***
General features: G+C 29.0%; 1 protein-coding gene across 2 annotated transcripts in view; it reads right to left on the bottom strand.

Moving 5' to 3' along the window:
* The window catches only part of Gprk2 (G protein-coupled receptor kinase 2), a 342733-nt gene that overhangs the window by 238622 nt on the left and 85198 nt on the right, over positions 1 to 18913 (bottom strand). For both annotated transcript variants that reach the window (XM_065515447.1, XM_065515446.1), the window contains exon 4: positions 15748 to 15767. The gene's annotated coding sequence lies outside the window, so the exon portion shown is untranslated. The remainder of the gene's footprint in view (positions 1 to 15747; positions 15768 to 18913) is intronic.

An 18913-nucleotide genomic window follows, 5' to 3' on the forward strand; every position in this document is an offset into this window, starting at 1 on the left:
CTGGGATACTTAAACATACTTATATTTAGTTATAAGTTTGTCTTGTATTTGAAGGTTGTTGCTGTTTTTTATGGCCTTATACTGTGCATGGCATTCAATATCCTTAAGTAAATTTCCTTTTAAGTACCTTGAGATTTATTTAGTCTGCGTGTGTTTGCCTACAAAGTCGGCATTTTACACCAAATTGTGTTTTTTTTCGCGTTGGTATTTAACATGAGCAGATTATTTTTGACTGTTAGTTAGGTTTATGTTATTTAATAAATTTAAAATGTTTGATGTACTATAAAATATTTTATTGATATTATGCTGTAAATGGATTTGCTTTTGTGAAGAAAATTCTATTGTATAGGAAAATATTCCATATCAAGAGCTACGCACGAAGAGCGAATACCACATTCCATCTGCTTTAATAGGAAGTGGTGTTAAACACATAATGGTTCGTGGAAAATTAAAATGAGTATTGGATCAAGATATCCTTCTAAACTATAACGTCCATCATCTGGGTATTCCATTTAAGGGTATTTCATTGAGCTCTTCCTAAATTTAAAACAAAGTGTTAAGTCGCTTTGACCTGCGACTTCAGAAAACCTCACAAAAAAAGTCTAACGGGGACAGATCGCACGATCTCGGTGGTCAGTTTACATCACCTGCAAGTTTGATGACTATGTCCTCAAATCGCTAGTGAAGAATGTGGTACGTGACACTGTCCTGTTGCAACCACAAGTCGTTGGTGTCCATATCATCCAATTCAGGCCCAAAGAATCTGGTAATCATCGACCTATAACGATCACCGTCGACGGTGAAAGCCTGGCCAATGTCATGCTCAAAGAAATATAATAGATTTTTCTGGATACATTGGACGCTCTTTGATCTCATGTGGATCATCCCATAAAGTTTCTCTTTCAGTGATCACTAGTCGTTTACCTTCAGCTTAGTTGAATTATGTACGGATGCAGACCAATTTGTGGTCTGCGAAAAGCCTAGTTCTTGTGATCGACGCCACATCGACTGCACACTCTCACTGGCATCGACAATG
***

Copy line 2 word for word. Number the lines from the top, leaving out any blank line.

Moving 5' to 3' along the window: